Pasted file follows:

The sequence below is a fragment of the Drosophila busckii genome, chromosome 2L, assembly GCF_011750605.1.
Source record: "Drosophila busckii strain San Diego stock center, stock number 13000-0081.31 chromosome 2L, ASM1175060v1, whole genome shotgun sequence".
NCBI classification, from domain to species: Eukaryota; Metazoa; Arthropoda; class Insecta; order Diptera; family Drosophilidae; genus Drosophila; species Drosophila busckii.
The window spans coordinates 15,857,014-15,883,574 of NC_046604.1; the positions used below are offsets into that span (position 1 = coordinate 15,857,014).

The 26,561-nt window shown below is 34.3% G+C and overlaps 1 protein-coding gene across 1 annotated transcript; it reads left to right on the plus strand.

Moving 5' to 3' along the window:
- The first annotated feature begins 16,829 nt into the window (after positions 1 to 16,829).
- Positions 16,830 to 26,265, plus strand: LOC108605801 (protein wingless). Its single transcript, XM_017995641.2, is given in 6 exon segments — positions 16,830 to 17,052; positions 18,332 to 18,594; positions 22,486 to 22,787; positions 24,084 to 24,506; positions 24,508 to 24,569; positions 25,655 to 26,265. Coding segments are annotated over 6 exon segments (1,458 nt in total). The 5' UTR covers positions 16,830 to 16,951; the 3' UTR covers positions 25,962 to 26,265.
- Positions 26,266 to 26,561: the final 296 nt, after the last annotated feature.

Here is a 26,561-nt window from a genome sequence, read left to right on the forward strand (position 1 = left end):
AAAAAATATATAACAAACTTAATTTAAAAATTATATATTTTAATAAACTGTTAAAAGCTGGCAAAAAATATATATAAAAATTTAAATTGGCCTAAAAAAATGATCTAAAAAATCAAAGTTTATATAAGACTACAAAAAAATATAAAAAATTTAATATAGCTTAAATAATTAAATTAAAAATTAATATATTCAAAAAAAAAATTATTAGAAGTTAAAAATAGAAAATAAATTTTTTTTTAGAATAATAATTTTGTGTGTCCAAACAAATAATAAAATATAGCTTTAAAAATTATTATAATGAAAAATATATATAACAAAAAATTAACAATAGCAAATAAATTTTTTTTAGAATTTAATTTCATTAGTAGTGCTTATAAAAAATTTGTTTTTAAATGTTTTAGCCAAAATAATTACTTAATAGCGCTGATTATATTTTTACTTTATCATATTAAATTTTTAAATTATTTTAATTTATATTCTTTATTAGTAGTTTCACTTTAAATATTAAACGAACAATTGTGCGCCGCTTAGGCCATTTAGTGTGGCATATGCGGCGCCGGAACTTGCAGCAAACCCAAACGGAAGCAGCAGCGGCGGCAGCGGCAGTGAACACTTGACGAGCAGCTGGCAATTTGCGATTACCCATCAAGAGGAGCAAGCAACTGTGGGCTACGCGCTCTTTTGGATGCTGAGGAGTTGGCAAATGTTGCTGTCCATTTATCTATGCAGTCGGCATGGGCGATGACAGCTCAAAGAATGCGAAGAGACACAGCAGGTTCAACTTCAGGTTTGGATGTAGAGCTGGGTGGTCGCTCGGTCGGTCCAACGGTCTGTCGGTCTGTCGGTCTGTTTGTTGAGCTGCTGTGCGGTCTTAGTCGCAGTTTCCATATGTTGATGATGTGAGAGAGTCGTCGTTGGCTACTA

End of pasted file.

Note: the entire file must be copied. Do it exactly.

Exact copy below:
The sequence below is a fragment of the Drosophila busckii genome, chromosome 2L, assembly GCF_011750605.1.
Source record: "Drosophila busckii strain San Diego stock center, stock number 13000-0081.31 chromosome 2L, ASM1175060v1, whole genome shotgun sequence".
NCBI classification, from domain to species: Eukaryota; Metazoa; Arthropoda; class Insecta; order Diptera; family Drosophilidae; genus Drosophila; species Drosophila busckii.
The window spans coordinates 15,857,014-15,883,574 of NC_046604.1; the positions used below are offsets into that span (position 1 = coordinate 15,857,014).

The 26,561-nt window shown below is 34.3% G+C and overlaps 1 protein-coding gene across 1 annotated transcript; it reads left to right on the plus strand.

Moving 5' to 3' along the window:
- The first annotated feature begins 16,829 nt into the window (after positions 1 to 16,829).
- Positions 16,830 to 26,265, plus strand: LOC108605801 (protein wingless). Its single transcript, XM_017995641.2, is given in 6 exon segments — positions 16,830 to 17,052; positions 18,332 to 18,594; positions 22,486 to 22,787; positions 24,084 to 24,506; positions 24,508 to 24,569; positions 25,655 to 26,265. Coding segments are annotated over 6 exon segments (1,458 nt in total). The 5' UTR covers positions 16,830 to 16,951; the 3' UTR covers positions 25,962 to 26,265.
- Positions 26,266 to 26,561: the final 296 nt, after the last annotated feature.

Here is a 26,561-nt window from a genome sequence, read left to right on the forward strand (position 1 = left end):
AAAAAATATATAACAAACTTAATTTAAAAATTATATATTTTAATAAACTGTTAAAAGCTGGCAAAAAATATATATAAAAATTTAAATTGGCCTAAAAAAATGATCTAAAAAATCAAAGTTTATATAAGACTACAAAAAAATATAAAAAATTTAATATAGCTTAAATAATTAAATTAAAAATTAATATATTCAAAAAAAAAATTATTAGAAGTTAAAAATAGAAAATAAATTTTTTTTTAGAATAATAATTTTGTGTGTCCAAACAAATAATAAAATATAGCTTTAAAAATTATTATAATGAAAAATATATATAACAAAAAATTAACAATAGCAAATAAATTTTTTTTAGAATTTAATTTCATTAGTAGTGCTTATAAAAAATTTGTTTTTAAATGTTTTAGCCAAAATAATTACTTAATAGCGCTGATTATATTTTTACTTTATCATATTAAATTTTTAAATTATTTTAATTTATATTCTTTATTAGTAGTTTCACTTTAAATATTAAACGAACAATTGTGCGCCGCTTAGGCCATTTAGTGTGGCATATGCGGCGCCGGAACTTGCAGCAAACCCAAACGGAAGCAGCAGCGGCGGCAGCGGCAGTGAACACTTGACGAGCAGCTGGCAATTTGCGATTACCCATCAAGAGGAGCAAGCAACTGTGGGCTACGCGCTCTTTTGGATGCTGAGGAGTTGGCAAATGTTGCTGTCCATTTATCTATGCAGTCGGCATGGGCGATGACAGCTCAAAGAATGCGAAGAGACACAGCAGGTTCAACTTCAGGTTTGGATGTAGAGCTGGGTGGTCGCTCGGTCGGTCCAACGGTCTGTCGGTCTGTCGGTCTGTTTGTTGAGCTGCTGTGCGGTCTTAGTCGCAGTTTCCATATGTTGATGATGTGAGAGAGTCGTCGTTGGCTACTA